Summary: In this tutorial, we will learn what *args and **kwargs are in Python and why we should use them in our programs.

While write programs, we define overload a function to accept different numbers or arguments.

Consider the following Python code for instance:

def add(a, b):
    return a+b

def add(a, b, c, d, e, f):
    return a+b+c+d+e+f

print(add(5,6))                #output 11
print(add(5, 6, 1, 5, 2, 2))   #output 21

Notice that we have to write two functions to add different numbers of arguments. Every time the number of arguments differs, we have to write a specific function corresponding to the same.

One way to resolve this is to use a list as single parameter to accept multiple integers like the following:

def add(lst):
    return sum(lst)

print(add([5, 6, 1, 5, 2, 2]))   #output 21

Though this solves the problem, it still changes the way we wanted to use the function.

There is another way using which we can make a function in Python more flexible in terms of the number of arguments is, and it is by using *args or **kwargs.

What are *args and **kwargs?

*args and **kwargs are syntaxes in Python that can used as an argument in a function.

If defined in the declaration of the function, they can accept varying number of arguments.

They are useful in cases when we are unsure of the number of arguments for a particular function.

However they slightly differ from each other. Let see examples of both.

*args in Python

*args in Python is a Non-Keyword Argument that can accept and store a variable number of positional arguments as a tuple.

positional argument is a name that is not followed by an equal sign (=) and default value.

def add(*args):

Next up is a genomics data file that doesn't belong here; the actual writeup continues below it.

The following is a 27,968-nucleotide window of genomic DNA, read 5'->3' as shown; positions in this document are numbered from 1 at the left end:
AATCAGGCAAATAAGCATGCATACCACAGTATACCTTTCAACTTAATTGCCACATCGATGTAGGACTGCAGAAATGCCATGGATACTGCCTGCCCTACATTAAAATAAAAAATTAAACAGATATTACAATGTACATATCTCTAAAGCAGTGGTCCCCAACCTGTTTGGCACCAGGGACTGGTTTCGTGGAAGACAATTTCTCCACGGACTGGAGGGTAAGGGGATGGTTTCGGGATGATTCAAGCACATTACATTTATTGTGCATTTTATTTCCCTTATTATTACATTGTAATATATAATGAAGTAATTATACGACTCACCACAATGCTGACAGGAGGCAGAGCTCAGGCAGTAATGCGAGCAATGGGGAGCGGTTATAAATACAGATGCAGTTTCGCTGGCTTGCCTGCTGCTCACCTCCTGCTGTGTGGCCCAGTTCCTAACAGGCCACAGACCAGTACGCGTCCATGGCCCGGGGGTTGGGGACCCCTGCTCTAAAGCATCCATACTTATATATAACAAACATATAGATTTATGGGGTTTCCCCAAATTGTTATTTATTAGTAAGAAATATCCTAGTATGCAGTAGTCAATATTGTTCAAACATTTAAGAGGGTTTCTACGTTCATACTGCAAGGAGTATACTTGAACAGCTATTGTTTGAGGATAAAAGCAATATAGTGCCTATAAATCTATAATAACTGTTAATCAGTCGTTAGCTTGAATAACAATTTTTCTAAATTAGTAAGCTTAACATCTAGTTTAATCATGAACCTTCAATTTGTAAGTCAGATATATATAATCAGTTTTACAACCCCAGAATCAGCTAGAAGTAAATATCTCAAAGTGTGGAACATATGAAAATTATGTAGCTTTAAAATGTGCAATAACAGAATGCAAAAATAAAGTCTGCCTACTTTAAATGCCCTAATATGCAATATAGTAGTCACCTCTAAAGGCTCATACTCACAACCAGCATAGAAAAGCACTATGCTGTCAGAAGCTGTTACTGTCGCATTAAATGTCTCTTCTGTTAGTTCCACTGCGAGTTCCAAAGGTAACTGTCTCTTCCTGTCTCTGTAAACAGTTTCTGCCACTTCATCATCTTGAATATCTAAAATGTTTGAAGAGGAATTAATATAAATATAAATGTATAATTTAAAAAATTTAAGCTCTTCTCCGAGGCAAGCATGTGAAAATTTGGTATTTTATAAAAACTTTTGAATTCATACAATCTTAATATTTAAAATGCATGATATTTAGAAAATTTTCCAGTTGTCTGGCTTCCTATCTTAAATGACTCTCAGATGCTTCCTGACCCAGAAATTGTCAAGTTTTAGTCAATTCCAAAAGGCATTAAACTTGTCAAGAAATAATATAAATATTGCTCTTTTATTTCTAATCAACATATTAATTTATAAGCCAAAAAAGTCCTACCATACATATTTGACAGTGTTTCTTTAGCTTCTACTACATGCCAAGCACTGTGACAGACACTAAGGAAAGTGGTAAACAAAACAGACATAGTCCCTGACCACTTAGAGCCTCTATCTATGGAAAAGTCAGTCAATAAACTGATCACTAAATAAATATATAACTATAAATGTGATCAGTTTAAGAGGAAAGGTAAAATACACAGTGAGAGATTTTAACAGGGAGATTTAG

print(sum(args))

add()                #0-arguments
add(5, 6, 4)         #3-arguments
add(1, 1, 1, 1, 1)   #5-arguments

Output:

15
5

As you can notice, *args can accept a variable number of arguments (even 0 arguments), thus making a function more flexible.

Can we Rename *args?

Yes, we can. This is because args in *args is just a name, what is more important is the operator *.

The * in *args is an unpacking operator which is responsible for transforming the incoming arguments into a tuple.

Keeping the * prefixed, we can rename the args to any name like the following:

def add(*integers):
    print(sum(integers))
    
add(-1, 7, 2, 6)    #output 14

**kwargs in Python

**kwargs in Python is a Keyword Argument that can accept and store the keyword arguments of varying types as a dictionary.

A keyword argument (also known as named argument) is followed by an equal sign and an expression that gives its default value.

It is useful in cases when we want a function to accept a varying number of arguments, but is also uncertain of their types.

Consider the following code, where a function accepts two different keyword arguments of varying types:

def student(name="", roll=-1):
    print(name)    #output: pencil
    print(roll)    #output: 77
    
student(name="pencil", roll=77)

We can **kwargs in this case to make the function more flexible with respect to keyword arguments like the following:

def student(**kwargs):
    print(kwargs['name'])   #output: pencil
    print(kwargs['roll'])   #output: 77

student(name="pencil", roll=77, department="IT")

As you can notice, we have passed an additional keyword argument (i.e. department) to the function but still, the function remains unaffected. This is the power of **kwargs in Python.

Can we Rename **Kargs?

Yes likewise *args, we can rename kwargs in **kwargs.

The important past is the ** (unpacking operator) which should be prefixed with the name.

Note: we can use any names instead of args and kwargs, what makes them meaningful is * (single asterisk) to make it Non-Keyword Argument and ** (Double asterisks) to make it Keyword Argument.

Hope now you got little idea about *args and **kwargs in python and will be able to use it in your programs. Any doubts then comment below.

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